{ topic: "test-topic", partition: 0 }

consumer.on("message", (message) => {
  console.log("Received message from Kafka:", message.value);

consumer.on("error", (err) => {
  console.error("Error in Kafka consumer:", err);

module.exports = consumer;

4.2.4 Setting up routes

The provided Node.js script is an Express application that sets up a router to handle HTTP POST requests for sending messages to a Kafka topic. It utilizes the express and body-parser modules to create a router that can parse JSON data in the request body. Additionally, it requires a custom producer module that exports a Kafka producer instance for message delivery (not shown here).

The router handles POST requests to the /send-message endpoint, extracting the message from the JSON data in the request body. It then creates a payloads array containing the Kafka topic and the message to be sent. The producer’s send() method is used to transmit the message to Kafka. If an error occurs during transmission, the router responds with a 500 status code and an error message. Otherwise, it responds with a 200 status code and a success message, indicating that the message was sent successfully.


const express = require("express");
const bodyParser = require("body-parser");
const producer = require("./kafkaproducer");

const router = express.Router();
router.use(bodyParser.json());"/send-message", (req, res) => {
  const message = req.body.message;
  const payloads = [{ topic: "test-topic", messages: message }];

  producer.send(payloads, (err, data) => {
    if (err) {
      console.error("Error sending message:", err);
      res.status(500).json({ error: "Error sending message to Kafka" });
    } else {
      console.log("Message sent:", data);
      res.status(200).json({ message: "Message sent successfully" });

module.exports = router;

This code can be integrated into an Express application to facilitate sending messages to a Kafka topic, making it suitable for building real-time data streaming applications.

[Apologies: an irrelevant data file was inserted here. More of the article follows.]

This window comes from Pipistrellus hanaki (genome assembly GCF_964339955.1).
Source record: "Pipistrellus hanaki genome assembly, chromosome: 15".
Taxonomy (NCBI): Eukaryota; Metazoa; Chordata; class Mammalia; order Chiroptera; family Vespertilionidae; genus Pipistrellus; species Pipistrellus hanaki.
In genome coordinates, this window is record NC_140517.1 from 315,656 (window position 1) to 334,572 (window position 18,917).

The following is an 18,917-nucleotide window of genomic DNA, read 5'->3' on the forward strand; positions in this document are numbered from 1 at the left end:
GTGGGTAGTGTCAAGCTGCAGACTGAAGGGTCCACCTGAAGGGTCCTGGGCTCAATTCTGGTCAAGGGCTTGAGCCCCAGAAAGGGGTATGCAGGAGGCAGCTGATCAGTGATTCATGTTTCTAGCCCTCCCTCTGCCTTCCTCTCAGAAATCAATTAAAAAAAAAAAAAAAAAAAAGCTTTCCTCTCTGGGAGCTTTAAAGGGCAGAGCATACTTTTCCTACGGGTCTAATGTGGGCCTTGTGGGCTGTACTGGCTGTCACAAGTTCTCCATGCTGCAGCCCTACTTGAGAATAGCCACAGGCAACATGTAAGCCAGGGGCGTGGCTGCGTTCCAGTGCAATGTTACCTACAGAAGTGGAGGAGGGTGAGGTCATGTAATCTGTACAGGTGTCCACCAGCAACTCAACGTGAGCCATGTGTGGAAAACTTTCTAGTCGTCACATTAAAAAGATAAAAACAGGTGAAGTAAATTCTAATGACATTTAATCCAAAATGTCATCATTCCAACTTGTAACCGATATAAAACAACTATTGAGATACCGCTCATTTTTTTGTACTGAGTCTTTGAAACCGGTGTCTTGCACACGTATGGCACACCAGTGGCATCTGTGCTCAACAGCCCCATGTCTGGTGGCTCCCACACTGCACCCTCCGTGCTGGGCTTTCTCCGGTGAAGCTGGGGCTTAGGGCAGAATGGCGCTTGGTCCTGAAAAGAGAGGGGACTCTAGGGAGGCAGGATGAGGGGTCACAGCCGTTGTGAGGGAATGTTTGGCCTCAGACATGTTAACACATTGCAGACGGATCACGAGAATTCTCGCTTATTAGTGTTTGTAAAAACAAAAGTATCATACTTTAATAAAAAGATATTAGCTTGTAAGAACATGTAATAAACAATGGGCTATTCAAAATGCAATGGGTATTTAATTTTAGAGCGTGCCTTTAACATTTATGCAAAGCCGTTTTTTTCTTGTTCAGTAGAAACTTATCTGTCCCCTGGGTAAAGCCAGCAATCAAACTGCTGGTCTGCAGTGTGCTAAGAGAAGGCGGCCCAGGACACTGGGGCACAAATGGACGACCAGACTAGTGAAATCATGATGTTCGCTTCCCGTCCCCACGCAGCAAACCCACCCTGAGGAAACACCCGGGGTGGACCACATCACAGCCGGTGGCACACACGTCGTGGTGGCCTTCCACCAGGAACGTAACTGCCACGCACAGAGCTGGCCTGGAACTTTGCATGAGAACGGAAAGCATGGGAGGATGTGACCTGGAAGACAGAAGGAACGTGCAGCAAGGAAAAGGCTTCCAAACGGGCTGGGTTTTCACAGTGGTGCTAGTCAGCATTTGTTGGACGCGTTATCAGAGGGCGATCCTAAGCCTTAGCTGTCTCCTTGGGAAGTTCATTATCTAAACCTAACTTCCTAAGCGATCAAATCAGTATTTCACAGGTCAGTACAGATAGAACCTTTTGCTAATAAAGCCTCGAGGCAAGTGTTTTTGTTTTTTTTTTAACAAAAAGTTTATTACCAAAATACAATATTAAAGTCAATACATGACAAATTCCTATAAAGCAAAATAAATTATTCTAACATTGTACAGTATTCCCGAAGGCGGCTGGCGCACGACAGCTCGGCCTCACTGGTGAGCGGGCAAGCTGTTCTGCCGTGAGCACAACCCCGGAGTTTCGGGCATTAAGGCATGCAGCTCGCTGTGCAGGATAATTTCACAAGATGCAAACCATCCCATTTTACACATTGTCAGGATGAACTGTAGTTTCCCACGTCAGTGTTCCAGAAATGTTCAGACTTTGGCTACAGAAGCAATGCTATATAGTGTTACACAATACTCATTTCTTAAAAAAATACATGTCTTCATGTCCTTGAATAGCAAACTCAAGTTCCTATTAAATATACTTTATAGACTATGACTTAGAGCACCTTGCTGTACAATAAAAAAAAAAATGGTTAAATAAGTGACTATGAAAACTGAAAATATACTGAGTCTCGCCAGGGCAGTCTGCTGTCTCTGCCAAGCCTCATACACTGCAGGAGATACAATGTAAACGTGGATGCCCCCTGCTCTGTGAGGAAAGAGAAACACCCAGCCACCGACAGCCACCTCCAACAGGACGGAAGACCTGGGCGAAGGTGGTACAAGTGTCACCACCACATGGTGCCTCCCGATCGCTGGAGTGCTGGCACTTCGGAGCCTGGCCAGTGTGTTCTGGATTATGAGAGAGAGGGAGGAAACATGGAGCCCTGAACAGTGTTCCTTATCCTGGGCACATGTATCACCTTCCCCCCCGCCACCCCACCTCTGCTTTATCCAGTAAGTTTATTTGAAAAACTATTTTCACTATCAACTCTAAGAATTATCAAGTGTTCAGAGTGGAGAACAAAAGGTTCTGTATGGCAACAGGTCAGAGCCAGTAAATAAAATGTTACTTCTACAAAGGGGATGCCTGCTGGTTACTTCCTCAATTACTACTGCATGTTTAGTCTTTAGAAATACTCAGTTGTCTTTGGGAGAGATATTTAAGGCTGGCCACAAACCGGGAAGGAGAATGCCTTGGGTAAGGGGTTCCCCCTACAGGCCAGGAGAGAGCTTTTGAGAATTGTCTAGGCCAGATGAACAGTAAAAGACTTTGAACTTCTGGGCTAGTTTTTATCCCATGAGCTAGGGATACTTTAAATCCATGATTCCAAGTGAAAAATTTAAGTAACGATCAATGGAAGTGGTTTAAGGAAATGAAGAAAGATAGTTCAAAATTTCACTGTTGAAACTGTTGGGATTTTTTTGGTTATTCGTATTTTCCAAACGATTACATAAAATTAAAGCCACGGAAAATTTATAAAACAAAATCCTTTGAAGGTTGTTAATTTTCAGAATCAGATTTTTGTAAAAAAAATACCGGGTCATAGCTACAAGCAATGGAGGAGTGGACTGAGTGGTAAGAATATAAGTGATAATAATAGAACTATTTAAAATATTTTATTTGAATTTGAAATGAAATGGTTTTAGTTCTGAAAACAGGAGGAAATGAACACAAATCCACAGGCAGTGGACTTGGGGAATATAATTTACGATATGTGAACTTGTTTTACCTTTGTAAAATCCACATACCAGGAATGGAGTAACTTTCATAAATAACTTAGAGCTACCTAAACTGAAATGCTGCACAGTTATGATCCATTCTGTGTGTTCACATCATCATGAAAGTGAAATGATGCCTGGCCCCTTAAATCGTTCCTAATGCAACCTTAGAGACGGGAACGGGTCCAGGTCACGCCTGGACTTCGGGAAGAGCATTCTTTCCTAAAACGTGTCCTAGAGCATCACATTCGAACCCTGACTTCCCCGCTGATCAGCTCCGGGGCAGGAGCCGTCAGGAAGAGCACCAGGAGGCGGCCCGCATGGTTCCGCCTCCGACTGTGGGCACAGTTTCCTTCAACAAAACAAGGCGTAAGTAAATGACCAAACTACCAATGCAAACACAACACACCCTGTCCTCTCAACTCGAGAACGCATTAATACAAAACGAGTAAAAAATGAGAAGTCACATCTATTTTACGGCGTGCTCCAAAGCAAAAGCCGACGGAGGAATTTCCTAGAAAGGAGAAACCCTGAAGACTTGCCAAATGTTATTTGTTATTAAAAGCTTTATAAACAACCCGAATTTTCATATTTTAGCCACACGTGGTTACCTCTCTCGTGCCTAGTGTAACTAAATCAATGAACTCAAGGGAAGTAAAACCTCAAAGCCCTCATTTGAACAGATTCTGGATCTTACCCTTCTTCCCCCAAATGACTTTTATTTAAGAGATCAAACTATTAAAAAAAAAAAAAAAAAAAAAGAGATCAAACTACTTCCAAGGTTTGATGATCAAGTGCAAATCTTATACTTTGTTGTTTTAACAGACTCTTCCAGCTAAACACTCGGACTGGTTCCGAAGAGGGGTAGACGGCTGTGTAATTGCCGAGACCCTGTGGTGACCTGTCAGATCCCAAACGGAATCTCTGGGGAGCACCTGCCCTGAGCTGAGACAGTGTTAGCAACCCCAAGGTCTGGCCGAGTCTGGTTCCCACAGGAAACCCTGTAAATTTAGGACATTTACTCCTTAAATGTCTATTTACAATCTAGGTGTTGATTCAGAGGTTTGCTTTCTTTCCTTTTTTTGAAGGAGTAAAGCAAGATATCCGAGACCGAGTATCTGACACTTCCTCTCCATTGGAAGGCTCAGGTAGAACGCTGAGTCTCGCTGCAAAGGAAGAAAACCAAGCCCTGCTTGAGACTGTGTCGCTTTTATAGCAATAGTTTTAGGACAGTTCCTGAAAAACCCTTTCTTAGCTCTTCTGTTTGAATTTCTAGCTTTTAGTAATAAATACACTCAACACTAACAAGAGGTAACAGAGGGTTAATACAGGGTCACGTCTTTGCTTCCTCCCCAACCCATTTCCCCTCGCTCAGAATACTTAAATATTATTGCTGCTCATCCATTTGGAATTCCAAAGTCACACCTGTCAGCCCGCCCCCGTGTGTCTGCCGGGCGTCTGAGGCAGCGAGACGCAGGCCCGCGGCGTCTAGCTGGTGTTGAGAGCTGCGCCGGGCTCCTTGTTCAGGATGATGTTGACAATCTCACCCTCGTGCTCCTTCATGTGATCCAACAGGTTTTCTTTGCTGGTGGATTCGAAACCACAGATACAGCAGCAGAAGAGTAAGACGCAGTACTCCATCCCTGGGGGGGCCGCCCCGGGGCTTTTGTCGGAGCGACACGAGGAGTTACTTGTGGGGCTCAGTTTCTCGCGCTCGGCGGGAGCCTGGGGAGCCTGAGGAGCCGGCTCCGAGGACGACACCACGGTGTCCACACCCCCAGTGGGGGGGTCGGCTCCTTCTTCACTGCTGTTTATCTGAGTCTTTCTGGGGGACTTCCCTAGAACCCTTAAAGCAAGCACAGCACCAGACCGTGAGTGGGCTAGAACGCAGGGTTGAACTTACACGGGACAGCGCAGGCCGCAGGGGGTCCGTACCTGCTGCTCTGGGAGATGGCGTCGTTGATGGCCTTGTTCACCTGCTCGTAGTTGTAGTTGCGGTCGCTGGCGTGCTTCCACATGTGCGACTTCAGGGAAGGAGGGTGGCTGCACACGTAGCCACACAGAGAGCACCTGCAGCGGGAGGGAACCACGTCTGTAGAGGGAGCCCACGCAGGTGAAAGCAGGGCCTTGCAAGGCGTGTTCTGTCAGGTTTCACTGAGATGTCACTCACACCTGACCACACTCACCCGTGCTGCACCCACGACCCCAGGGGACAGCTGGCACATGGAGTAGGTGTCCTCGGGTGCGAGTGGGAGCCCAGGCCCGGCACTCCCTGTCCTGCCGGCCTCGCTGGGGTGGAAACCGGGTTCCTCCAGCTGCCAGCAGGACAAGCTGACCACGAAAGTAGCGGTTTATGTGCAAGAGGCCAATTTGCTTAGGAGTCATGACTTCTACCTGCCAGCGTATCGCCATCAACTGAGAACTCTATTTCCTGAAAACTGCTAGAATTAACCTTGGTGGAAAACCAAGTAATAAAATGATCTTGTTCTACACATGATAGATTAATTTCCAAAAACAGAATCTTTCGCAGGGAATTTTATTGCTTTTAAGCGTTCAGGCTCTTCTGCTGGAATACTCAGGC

4.2.5 Creating the main file

The provided file is a Node.js script that sets up an Express server to handle incoming HTTP requests. It imports the necessary modules, including express, routes, and kafkaconsumer. The script initializes the Express application, designates the server’s port as 6501, and defines the routes using the routes module. The kafkaconsumer module is also imported, which appears to handle Kafka consumer functionality, but the specific implementation is not shown in this snippet.

The script listens for the “ready” event emitted by the consumer, indicating that the Kafka consumer is ready to process messages. When the consumer is ready, it logs a message to the console. Finally, the server starts listening on the specified port (6501), and a confirmation message is logged to the console indicating that the server is running.


const express = require("express");
const routes = require("./routes");
const consumer = require("./kafkaconsumer");

const app = express();
const PORT = 6501;

app.use("/", routes);

// require("./init");

consumer.on("ready", () => {
  console.log("Kafka consumer is ready.");

// Start the server
app.listen(PORT, () => {
  console.log(`Server is running on http://localhost:${PORT}`);

4.3 Run the Application

To run the application navigate to the project directory and enter the following command as shown below in the terminal from the project’s root location. The application will be started successfully on port number 6501 and will bind to the topic.

Run the application

$ npm run start

Once the application is started successfully open the Postman tool to import the below curl request. The request will contain a request body and will be sent to the /send-message endpoint. The application will intercept the incoming request and send the request payload to a Kafka topic via the producer.

Send message

curl -X POST -H "Content-Type: application/json" -d '{"message": "Hello, Kafka!"}' http://localhost:6501/send-message

Once the request from the postman tool is sent to the given endpoint and the 200 OK is returned the following logs will be shown on the IDE console. The logs will show that a message is sent to the Kafka topic and the consumer has listened to that message.

IDE console output

Message sent: { 'test-topic': { '0': 4 } }
Received message from Kafka: Hello, Kafka!
Message sent: { 'test-topic': { '0': 5 } }
Received message from Kafka: Hello, Kafka!
Message sent: { 'test-topic': { '0': 6 } }
Received message from Kafka: Hello, Kafka!

5. Use Cases

Kafka event-driven architecture provides a versatile and powerful solution for various use cases in modern application development and data processing. Here are some common use cases where Kafka excels as a distributed streaming platform: